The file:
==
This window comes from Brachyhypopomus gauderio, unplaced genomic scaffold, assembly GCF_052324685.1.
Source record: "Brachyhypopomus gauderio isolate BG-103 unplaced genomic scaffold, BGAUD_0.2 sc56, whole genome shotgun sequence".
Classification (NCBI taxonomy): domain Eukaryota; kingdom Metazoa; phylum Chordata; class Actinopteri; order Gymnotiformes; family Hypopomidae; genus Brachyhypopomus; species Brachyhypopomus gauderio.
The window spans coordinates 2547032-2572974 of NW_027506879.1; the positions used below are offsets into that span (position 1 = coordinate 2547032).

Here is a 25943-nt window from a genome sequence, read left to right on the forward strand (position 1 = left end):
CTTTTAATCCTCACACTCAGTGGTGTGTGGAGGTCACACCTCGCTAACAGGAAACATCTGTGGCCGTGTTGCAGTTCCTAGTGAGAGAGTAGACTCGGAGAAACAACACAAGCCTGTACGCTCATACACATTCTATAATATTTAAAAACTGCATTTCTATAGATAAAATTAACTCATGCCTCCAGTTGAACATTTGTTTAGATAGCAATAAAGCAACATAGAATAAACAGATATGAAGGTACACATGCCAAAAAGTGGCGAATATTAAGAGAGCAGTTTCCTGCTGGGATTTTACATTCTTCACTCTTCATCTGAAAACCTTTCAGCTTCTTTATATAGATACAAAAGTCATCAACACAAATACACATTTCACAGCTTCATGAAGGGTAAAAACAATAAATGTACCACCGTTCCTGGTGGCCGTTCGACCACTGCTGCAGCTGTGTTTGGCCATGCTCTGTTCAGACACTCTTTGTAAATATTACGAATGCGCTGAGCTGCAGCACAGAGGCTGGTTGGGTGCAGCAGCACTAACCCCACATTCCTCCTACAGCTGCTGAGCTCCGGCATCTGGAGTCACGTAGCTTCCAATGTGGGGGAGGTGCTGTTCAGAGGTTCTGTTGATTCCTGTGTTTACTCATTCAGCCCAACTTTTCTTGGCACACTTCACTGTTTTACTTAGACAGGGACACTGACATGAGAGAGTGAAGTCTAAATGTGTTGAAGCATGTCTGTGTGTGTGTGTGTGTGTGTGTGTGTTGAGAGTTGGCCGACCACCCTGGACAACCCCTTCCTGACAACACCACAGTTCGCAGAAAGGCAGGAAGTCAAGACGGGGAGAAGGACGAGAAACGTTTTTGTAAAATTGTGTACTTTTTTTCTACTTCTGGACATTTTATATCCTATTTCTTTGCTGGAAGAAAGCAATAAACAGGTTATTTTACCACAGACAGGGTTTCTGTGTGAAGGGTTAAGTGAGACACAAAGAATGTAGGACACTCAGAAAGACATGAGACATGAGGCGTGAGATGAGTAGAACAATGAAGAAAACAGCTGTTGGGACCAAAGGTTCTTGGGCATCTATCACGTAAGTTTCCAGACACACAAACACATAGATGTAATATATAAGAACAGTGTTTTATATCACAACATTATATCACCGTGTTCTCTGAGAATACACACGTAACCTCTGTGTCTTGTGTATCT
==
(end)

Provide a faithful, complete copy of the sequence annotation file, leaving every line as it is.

This window comes from Brachyhypopomus gauderio, unplaced genomic scaffold, assembly GCF_052324685.1.
Source record: "Brachyhypopomus gauderio isolate BG-103 unplaced genomic scaffold, BGAUD_0.2 sc56, whole genome shotgun sequence".
Classification (NCBI taxonomy): domain Eukaryota; kingdom Metazoa; phylum Chordata; class Actinopteri; order Gymnotiformes; family Hypopomidae; genus Brachyhypopomus; species Brachyhypopomus gauderio.
The window spans coordinates 2547032-2572974 of NW_027506879.1; the positions used below are offsets into that span (position 1 = coordinate 2547032).

Here is a 25943-nt window from a genome sequence, read left to right on the forward strand (position 1 = left end):
CTTTTAATCCTCACACTCAGTGGTGTGTGGAGGTCACACCTCGCTAACAGGAAACATCTGTGGCCGTGTTGCAGTTCCTAGTGAGAGAGTAGACTCGGAGAAACAACACAAGCCTGTACGCTCATACACATTCTATAATATTTAAAAACTGCATTTCTATAGATAAAATTAACTCATGCCTCCAGTTGAACATTTGTTTAGATAGCAATAAAGCAACATAGAATAAACAGATATGAAGGTACACATGCCAAAAAGTGGCGAATATTAAGAGAGCAGTTTCCTGCTGGGATTTTACATTCTTCACTCTTCATCTGAAAACCTTTCAGCTTCTTTATATAGATACAAAAGTCATCAACACAAATACACATTTCACAGCTTCATGAAGGGTAAAAACAATAAATGTACCACCGTTCCTGGTGGCCGTTCGACCACTGCTGCAGCTGTGTTTGGCCATGCTCTGTTCAGACACTCTTTGTAAATATTACGAATGCGCTGAGCTGCAGCACAGAGGCTGGTTGGGTGCAGCAGCACTAACCCCACATTCCTCCTACAGCTGCTGAGCTCCGGCATCTGGAGTCACGTAGCTTCCAATGTGGGGGAGGTGCTGTTCAGAGGTTCTGTTGATTCCTGTGTTTACTCATTCAGCCCAACTTTTCTTGGCACACTTCACTGTTTTACTTAGACAGGGACACTGACATGAGAGAGTGAAGTCTAAATGTGTTGAAGCATGTCTGTGTGTGTGTGTGTGTGTGTGTGTGTTGAGAGTTGGCCGACCACCCTGGACAACCCCTTCCTGACAACACCACAGTTCGCAGAAAGGCAGGAAGTCAAGACGGGGAGAAGGACGAGAAACGTTTTTGTAAAATTGTGTACTTTTTTTCTACTTCTGGACATTTTATATCCTATTTCTTTGCTGGAAGAAAGCAATAAACAGGTTATTTTACCACAGACAGGGTTTCTGTGTGAAGGGTTAAGTGAGACACAAAGAATGTAGGACACTCAGAAAGACATGAGACATGAGGCGTGAGATGAGTAGAACAATGAAGAAAACAGCTGTTGGGACCAAAGGTTCTTGGGCATCTATCACGTAAGTTTCCAGACACACAAACACATAGATGTAATATATAAGAACAGTGTTTTATATCACAACATTATATCACCGTGTTCTCTGAGAATACACACGTAACCTCTGTGTCTTGTGTATCT